Tuesday, November 25, 2008

Franken Fading?

After the first few days of counting, my assumptions were playing out. Candidate Franken was picking up votes in redder districts, with the bluer ones to come. This could only bode well from Team Franken, right? Not so fast:
Are the piles of recounted ballots from red counties, where Republican Sen. Norm Colman might be expected to pick up a few stray votes? Or blue counties, where DFL challenger Al Franken might have the advantage?

But Minneapolis — the biggest, bluest pile of all — is turning that logic on its head. With nearly half of its ballots recounted, the city Franken calls home isn't doing the candidate any favors. And that could be dimming Franken's hopes of catching Coleman before the state canvassing board meets Dec. 16.

"Things are clearly moving in the wrong direction for Franken," said Larry Jacobs, director of the University of Minnesota's Center for the Study of Politics and Governance.

With fewer than half of the ballots counted in Minneapolis, Franken has lost 86 votes, while Coleman has lost just 37. In other words, the city could be blunting any recount advantage Franken might have in the rest of the state as the recount rolls toward its Dec. 5 deadline.
My theory was that for Team Franken to have any real chance, they needed to have gains in higher density precincts, and that trend isn't playing out.

That is the bad news.

The good news is, based on a recount reports I received last night, was that Franken observers where challenging ballots based on the rule of law, regardless of who the ballot was cast for, whereas Coleman challengers first rule of challenge was it had to be a vote for Franken before they would even consider a challenge. And then they would analyze the ballot, both front and back, for even the slightest smudge to claim 'distinguishable mark' and have it placed in the challenge pile. So where virtually all Coleman Ballot challenges will go for Team Franken, a significantly lower percentage of Team Franken challenges will go to Coleman.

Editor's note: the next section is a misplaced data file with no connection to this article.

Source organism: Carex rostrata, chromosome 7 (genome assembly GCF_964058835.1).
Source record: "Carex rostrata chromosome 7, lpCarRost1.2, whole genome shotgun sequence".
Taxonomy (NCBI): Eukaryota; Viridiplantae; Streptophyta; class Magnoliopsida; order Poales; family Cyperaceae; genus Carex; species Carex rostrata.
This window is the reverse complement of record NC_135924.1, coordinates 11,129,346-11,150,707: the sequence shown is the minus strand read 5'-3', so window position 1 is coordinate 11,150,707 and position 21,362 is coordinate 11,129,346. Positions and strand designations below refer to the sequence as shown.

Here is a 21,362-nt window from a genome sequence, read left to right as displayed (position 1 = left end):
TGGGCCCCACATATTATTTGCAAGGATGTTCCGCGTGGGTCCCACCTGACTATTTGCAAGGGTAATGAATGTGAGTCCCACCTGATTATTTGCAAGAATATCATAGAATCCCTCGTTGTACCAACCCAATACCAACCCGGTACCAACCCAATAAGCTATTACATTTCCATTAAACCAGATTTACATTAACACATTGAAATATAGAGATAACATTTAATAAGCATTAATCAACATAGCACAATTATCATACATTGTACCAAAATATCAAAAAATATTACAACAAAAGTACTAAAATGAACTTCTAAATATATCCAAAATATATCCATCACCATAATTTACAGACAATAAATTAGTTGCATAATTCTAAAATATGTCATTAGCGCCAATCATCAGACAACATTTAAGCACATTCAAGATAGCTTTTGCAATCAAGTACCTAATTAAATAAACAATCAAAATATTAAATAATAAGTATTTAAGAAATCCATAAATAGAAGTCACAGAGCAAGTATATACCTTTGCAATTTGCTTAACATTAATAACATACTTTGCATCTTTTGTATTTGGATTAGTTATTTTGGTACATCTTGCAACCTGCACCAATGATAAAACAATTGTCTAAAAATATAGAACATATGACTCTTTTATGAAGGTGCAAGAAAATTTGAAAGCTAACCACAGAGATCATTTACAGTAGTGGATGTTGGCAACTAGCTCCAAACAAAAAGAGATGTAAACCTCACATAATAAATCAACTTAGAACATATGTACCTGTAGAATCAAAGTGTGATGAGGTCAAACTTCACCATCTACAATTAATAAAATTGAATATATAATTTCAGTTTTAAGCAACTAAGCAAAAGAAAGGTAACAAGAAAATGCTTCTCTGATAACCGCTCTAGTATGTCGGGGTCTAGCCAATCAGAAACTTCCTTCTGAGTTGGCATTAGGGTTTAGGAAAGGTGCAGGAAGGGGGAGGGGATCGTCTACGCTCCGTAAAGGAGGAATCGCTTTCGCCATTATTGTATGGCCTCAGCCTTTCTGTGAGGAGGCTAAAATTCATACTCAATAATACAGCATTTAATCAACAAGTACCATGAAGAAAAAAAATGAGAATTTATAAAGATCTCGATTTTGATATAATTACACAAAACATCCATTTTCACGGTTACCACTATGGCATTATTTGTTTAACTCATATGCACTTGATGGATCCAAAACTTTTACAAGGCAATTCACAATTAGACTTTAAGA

The other point made in the conversation, was that there was a clear attitude difference between the two camps. The Franken Folks were upbeat, yet professional, while the Coleman Camp was distressed and moody. Part of that was attributed to the significantly lower number of volunteers and more specifically legal guidance for the Coleman volunteers. Where there were several volunteer attorney's to ease the load from Franken concerns, there was only one for Colman, and this individual was constantly bouncing from table to table, in some cases holding up the count while Coleman representatives waited for guidance. I can clearly see how this would create a level of stress and frustration. It is also why my correspondent felt that Coleman's challenges were erring on the side of caution, creating a pile that will go for Franken at a much higher percent then Franken's for Coleman.

Still, bottom line, I am not as optimistic as I once was for Franken's chances. But maybe that is part of Coleman's plan all along, to drive challenges as high as possible, regardless of how frivolous, to create an aurora of momentum for his candidate and keep him in the lead before the canvassing board meets. That way they can claim victory once again, and blame the canvassing board for overturning the election, rather than acknowledging it is simply the way the people voted.

Only time will tell.


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